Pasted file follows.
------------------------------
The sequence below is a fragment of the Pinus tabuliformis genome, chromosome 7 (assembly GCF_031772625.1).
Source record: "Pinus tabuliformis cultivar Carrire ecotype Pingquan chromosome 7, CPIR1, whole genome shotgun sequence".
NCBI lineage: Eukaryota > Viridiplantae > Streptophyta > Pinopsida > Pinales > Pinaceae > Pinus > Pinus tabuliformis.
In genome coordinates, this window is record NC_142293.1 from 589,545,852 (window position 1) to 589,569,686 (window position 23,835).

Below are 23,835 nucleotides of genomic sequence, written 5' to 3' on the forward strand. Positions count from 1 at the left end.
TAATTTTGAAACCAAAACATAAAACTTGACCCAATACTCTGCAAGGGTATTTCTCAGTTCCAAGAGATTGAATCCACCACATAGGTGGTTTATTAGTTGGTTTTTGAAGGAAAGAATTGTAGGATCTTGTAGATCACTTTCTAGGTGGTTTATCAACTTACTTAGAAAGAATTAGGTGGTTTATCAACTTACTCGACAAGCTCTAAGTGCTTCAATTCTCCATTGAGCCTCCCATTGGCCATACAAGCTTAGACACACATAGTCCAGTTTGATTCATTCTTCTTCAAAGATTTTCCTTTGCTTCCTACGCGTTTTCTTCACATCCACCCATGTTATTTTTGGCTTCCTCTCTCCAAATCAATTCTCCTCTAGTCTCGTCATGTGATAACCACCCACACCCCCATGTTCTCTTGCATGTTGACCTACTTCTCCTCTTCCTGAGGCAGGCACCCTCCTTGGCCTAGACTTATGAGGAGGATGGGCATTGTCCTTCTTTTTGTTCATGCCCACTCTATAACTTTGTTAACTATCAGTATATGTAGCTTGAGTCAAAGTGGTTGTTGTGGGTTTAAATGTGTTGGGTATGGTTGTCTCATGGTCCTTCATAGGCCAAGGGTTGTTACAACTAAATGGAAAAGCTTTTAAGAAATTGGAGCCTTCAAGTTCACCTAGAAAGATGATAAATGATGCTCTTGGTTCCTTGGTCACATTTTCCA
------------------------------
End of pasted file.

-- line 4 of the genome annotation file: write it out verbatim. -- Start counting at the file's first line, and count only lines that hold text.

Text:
In genome coordinates, this window is record NC_142293.1 from 589,545,852 (window position 1) to 589,569,686 (window position 23,835).